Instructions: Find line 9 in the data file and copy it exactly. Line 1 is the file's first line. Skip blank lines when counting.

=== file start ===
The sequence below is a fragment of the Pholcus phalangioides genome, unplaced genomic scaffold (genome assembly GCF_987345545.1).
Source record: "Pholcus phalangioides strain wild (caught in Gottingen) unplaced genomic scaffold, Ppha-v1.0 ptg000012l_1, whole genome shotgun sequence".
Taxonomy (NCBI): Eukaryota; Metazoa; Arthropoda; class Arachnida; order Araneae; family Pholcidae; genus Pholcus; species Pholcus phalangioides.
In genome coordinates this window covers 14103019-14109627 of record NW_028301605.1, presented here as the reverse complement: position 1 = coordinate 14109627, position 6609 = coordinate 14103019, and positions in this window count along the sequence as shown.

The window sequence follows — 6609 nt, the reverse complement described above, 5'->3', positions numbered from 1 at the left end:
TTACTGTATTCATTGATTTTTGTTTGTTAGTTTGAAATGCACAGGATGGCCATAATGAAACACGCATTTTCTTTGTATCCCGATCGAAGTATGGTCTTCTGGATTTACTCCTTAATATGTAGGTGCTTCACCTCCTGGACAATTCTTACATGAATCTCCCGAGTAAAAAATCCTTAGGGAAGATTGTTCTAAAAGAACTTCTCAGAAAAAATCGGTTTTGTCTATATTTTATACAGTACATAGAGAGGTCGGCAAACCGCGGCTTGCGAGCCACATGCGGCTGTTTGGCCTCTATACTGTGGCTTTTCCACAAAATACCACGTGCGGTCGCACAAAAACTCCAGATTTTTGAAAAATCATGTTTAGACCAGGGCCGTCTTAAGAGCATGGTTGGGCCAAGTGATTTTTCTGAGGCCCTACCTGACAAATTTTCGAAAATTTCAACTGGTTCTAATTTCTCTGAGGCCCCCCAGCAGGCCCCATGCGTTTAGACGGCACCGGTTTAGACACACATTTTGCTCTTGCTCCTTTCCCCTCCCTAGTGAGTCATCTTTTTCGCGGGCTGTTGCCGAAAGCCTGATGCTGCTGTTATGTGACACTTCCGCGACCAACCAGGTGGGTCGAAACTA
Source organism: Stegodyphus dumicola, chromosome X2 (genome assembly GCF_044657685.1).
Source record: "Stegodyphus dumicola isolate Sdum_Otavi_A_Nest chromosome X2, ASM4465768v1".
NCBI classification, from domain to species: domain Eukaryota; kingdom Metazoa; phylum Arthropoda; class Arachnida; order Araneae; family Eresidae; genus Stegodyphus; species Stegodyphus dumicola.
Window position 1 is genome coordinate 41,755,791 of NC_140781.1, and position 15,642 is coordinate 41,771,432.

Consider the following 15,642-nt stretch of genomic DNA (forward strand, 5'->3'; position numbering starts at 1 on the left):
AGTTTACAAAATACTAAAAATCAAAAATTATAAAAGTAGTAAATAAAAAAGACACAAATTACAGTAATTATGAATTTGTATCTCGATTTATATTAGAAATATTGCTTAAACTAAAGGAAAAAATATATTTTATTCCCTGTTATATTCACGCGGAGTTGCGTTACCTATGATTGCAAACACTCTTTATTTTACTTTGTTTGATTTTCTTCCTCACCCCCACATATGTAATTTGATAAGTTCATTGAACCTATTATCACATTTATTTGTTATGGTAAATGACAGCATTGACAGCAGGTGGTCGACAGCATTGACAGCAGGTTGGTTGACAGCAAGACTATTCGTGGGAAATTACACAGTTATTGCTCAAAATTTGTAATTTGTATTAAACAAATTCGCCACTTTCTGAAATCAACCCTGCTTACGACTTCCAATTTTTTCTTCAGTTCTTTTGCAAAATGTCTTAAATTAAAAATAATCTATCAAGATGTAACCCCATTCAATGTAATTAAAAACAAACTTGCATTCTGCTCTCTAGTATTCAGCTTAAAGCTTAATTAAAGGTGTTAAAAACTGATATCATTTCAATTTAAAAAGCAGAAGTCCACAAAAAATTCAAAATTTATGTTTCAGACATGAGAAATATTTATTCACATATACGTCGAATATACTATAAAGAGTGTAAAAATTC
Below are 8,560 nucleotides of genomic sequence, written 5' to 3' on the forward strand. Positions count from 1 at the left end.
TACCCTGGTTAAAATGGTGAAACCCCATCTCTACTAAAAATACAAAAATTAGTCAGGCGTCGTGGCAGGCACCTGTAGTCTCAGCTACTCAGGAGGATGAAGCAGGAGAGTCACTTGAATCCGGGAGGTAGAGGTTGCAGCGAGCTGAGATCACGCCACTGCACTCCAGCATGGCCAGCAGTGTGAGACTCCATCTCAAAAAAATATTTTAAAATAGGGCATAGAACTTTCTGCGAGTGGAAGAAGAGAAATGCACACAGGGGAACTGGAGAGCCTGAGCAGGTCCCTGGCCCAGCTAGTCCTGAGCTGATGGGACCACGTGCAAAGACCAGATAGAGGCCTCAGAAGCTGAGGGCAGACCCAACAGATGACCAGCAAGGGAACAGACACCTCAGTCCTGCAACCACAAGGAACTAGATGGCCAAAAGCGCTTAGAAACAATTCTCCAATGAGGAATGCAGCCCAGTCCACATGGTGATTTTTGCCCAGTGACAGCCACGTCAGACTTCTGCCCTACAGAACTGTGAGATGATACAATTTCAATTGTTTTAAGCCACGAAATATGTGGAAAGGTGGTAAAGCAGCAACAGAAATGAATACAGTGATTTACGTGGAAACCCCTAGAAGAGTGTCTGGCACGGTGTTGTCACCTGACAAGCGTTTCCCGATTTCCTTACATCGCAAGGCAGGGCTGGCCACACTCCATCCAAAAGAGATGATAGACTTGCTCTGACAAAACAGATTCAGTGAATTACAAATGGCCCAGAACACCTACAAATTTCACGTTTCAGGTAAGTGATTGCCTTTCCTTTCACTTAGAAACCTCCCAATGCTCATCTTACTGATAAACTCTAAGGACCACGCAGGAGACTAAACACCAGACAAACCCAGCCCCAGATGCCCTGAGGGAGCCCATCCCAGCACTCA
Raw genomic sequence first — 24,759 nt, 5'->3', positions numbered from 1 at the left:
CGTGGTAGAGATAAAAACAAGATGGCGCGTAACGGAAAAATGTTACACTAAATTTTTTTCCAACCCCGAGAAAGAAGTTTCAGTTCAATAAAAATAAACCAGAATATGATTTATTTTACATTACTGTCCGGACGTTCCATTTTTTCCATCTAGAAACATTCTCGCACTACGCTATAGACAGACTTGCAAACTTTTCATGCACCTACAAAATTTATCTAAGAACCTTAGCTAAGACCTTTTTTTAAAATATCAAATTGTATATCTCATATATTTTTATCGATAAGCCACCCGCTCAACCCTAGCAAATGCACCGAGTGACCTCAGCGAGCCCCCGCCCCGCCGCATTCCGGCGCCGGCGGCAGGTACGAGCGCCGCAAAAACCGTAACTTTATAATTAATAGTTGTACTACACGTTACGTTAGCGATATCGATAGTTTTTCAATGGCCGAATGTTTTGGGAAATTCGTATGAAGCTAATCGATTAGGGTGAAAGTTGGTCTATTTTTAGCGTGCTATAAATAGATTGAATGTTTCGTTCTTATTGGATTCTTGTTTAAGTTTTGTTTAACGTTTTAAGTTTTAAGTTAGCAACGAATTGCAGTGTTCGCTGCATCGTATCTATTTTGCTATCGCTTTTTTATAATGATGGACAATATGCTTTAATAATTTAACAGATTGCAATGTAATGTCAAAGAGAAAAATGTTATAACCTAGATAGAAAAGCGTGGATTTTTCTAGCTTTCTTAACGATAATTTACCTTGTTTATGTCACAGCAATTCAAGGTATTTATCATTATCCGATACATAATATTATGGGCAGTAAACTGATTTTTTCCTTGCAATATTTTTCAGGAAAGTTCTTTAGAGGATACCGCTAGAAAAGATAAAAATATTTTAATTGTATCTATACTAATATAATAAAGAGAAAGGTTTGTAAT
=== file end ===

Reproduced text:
NCBI classification, from domain to species: domain Eukaryota; kingdom Metazoa; phylum Arthropoda; class Arachnida; order Araneae; family Eresidae; genus Stegodyphus; species Stegodyphus dumicola.